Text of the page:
The World Record journey began when I started working with Spread a Smile, a charity who provide entertainment and events for children across the London hospitals. Meeting these remarkable kids had a profound effect on me and inspired me to get out there and raise some money for the charity.
Being a big adrenaline junkie, the initial idea was to do a sponsored skydive and film a couple of magic tricks during the decent, to incorporate into the magic I was performing at the hospitals. During a meeting with the charity to discuss the fundraising idea, the charities PR Manager Liz Jay suggested looking into potentially breaking a world record and from that point, the world record goal was born!
The first recorded magic trick during a skydive was over 50 years ago and since then, only a handful of magicians have attempted to perform a magic trick during a skydive. With such a limited frame of reference, I had to start from scratch and use a process of trial and error to discover what would or wouldn’t work during the skydive. The hardest section is the freefall since air is rushing past you at over 120mph, the temperatures are sub-zero and there is a limited window of opportunity to perform the tricks.
Performing under a parachute also comes with a lot of challenges as there is nowhere to store items, the wind speeds are still in the region of 30-40mph and the temperature is still far below that on the ground. As well as the physical challenges, a major factor to overcome is the psychological aspects. Unfortunately the human body is not designed for flying and all of our basic instincts scream not to jump out of a plane a couple of miles above the ground!
Wind Tunnel Record
Since skydiving is not a cheap hobby and I had no prior experience of the sport, during my research I discovered iFly Indoor Skydiving in Milton Keynes and started visiting to practice for the skydive record. While there, the manager Andy Godwin got wind of what I was up to and decided to challenge me to set another record for performing magic in the wind tunnel.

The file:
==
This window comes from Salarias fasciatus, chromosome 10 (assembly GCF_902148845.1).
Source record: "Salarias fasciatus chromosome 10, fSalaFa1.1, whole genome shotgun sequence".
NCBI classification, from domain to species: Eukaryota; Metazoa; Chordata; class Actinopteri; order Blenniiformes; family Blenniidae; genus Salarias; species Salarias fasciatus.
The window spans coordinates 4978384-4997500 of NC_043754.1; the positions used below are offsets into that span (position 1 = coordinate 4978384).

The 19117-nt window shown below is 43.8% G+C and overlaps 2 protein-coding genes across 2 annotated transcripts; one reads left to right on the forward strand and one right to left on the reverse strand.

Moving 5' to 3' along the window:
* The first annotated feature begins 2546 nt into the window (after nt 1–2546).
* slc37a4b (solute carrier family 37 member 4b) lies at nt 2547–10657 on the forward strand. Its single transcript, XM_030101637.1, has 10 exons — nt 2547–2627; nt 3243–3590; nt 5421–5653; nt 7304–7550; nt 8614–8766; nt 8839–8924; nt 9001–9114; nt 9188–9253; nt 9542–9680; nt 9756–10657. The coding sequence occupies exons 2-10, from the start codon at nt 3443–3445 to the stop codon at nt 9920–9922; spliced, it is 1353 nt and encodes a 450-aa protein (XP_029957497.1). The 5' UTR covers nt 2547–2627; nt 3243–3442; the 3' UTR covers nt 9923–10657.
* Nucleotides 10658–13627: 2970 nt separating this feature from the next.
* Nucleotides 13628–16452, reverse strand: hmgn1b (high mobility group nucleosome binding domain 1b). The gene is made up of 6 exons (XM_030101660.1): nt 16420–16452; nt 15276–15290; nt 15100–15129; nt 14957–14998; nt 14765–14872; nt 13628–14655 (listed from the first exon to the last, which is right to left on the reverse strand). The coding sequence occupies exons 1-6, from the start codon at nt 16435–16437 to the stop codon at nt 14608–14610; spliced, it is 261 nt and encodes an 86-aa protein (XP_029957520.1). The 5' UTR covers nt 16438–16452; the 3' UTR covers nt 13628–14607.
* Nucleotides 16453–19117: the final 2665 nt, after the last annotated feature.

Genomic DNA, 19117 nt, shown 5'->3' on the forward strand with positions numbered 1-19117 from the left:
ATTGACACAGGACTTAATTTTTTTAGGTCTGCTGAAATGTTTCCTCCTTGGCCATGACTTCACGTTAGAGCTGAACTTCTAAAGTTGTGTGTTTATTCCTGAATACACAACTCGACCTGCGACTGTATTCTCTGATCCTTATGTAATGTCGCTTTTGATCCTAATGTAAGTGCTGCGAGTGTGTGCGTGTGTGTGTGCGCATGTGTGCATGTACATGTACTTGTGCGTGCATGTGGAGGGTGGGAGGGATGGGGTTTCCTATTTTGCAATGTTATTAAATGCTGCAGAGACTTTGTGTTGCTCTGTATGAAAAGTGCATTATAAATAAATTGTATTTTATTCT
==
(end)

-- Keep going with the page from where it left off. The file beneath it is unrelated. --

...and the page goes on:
Once Guinness World Records had approved the record application they confirmed a minimum of 8 magic tricks needed to be successfully performed in order for it to be an official record. With this in mind, on the 5th May 2016 I attempted the record in front of a selection of 6 specialist witnesses and a room full of eager onlookers. This is how the record unfolded
The skydive record was originally set to be attempted during the height of summer 2016, however the success of the wind tunnel record and proposed plans for a skydive record caught the attention of Guinness World Records PR Manager Doug Male. Once the wind tunnel record had been officially confirmed, Doug reached out to me and asked if I’d be willing to postpone the original date in July and attempt the record as part of Guinness World Records Day 2016 in November. Since the start of the project, I’d wanted to try and make the record go viral and this opportunity presented the biggest chance of making that dream happen. So after being sworn to secrecy, I proceeded with practicing for the record, all while fighting off a lingering shoulder injury which to the day of the skydive attempt, still threatened to cancel the whole thing!
Choosing the right location also came with its own challenges since British airspace is protected at various altitudes depending on what flight paths are overhead. Most skydiving airfields are able to go to a maximum height of 12,500ft, however GoSkydive in Salisbury is able to go up to 15,000ft and since they specialise in tandem skydives, they proved to be the best hosts for the record attempt.
I was privileged to have two awesome and experienced skydivers on hand as my core team. Ryan Mancey from GoSkydive was my tandem instructor and Andy Godwin from iFly Milton Keynes came to capture the freefall footage. Skydiving is the least practical way for an audience to watch magic so in order to capture every moment in detail and from multiple angles, four cameras were used throughout the attempt. Ryan had a GoPro attached to his wrist to get close ups throughout and Andy had two GoPro’s, one capturing stills and the other to film the external shots during freefall. I wanted to make the experience as interactive as possible so I also got Andy to wear a 360cam so that people are able to fully immerse themselves in the skydive experience with a virtual reality headset.
The following are a selection of videos from the day, the first is Guinness World Records highlights video, the second is the full skydive record and the third is the 360cam footage which can be viewed through a virtual reality headset…